All recent accusations of bias have one thing in common, the same thing that Facebook has dodged questions of reform or regulation over and generally failed to directly address: its proprietary, micro-targeting ad platform. It was this ad platform that allowed the Russians to pay for propaganda in rubles, it was this ad platform that allowed Cambridge Analytica to manipulate its third-party audience categories, and it was this ad platform that has brought the latest accusations of gender bias back to Facebook.
The 70th annual Primetime Emmy awards talked the talk about increasing diversity on television and Hollywood at large, but did not walk the walk. Despite numerous jokes and skits poking fun at the traditional snubbing of people of color in the entertainment industry, and the most diverse group of nominees in the history of the program, 22 of the 26 award winners were white.
A good endorsement from the FDA could actually turn out to be bad PR for Apple, a company known to offer its newest proprietary tech at premium prices, as people who need the tech might not be able to afford it. The issue of life-saving resources that are unaffordable to many recalls several recent instances when pharmaceutical companies have made headlines for raising the price of their medications to such exorbitant numbers that those without insurance deemed the gouging to be a death sentence.
Considering how often President Trump attacks him, special counsel Robert Mueller seems to be ignoring the PR maxim that if you don’t write your own narrative, someone else will do it for you. On the other hand, Mueller might prefer to allow the 30+ indictments he’s produced to do the talking for him.
Goldman Sachs offered a blanket denial to the reporting from a story published earlier this week in the New York Times, which accuses Goldman of dismissing claims from a top executive who used the firm’s own whistleblower hotline to call out a litany of ethical violations he saw from the inside. Goldman’s statements on the matter call to question why transparency and accountability remain so difficult for the bank to put into practice, and its statements similarly raise more questions.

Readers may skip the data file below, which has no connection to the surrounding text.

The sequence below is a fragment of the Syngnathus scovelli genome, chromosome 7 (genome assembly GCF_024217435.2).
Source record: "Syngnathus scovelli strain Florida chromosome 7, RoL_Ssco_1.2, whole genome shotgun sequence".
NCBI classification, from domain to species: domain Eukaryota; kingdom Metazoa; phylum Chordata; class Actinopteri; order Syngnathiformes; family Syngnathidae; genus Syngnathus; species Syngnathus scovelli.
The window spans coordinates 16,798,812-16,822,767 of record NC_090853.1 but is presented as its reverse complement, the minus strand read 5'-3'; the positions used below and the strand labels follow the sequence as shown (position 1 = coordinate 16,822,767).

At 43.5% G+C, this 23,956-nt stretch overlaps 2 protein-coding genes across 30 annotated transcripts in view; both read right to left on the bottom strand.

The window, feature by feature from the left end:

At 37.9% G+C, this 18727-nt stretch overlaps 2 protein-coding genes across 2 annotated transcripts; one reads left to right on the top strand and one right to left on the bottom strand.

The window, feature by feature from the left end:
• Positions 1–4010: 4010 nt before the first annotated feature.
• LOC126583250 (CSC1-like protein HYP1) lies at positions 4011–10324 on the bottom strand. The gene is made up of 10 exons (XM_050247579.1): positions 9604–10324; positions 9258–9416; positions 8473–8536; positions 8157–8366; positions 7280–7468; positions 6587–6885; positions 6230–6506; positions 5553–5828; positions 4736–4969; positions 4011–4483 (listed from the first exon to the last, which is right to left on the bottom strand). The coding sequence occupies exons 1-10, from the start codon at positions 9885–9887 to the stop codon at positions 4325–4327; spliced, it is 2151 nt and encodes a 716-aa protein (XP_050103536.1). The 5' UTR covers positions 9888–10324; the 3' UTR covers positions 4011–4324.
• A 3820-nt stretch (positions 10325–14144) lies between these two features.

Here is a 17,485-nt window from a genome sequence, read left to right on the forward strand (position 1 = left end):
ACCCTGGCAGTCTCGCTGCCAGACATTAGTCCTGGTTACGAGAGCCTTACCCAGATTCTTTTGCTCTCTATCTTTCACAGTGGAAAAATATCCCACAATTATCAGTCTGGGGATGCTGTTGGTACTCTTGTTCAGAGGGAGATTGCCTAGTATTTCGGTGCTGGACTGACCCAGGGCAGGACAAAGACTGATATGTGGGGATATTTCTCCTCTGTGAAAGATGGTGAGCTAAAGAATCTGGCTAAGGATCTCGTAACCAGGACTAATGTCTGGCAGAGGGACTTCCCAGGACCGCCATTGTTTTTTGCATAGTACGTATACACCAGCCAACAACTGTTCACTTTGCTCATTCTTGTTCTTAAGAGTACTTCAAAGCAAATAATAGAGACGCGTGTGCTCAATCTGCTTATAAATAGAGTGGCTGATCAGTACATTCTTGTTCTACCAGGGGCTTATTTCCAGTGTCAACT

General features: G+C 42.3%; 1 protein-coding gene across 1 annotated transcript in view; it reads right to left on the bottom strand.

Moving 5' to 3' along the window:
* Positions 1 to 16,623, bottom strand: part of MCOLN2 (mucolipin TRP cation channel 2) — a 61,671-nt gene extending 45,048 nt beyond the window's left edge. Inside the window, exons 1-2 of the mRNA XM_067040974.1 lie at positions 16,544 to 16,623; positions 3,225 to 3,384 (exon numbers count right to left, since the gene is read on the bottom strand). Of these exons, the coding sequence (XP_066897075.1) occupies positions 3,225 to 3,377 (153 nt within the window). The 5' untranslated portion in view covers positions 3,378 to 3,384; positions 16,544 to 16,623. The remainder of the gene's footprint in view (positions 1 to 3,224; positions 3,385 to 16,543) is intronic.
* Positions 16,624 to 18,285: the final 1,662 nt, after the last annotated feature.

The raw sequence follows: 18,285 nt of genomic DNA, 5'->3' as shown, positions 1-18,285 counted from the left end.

It was a quick switch. IHOP, a household name, became IHOb. Not long after, the ubiquitous pancake house went back to its roots. It was stunt perhaps worth replicating, because a few months later, people are… Continued
While some of the initial figures for Nike’s latest iteration of the Just Do It effort with Colin Kaepernick are mixed so far, the brand likely weighed potential costs and benefits before embarking on the campaign. Despite protests against the brand this week, Nike knew what it was doing when it entered the conversation on racial discrimination. It’s important to understand why.
It may be difficult to separate personal feelings from professional ones when considering the story of Stephen Bannon, the former Trump White House strategist, being dis-invited to appear at the New Yorker Festival next month. Nevertheless, the incident provides several timely lessons for communicators in these uncertain times.
This past Labor Day, Nike announced Colin Kaepernick as the main face for the 30th anniversary of its “Just Do It” campaign. Heaps of praise, and condemnation, were immediate. #BoycottNike continues to trend, as conservatives across the country destroy the Nike goods they paid good money for in protest, and Nike shares took a slight dip.
Communicators at colleges have had anything but a slow summer. None have had to work harder than those at Harvard, where the school is enmeshed in a lawsuit that claims it holds Asian-American applicants to a higher standard than those of other ethnic groups. The results of a trial, set for October, could reverberate around the country.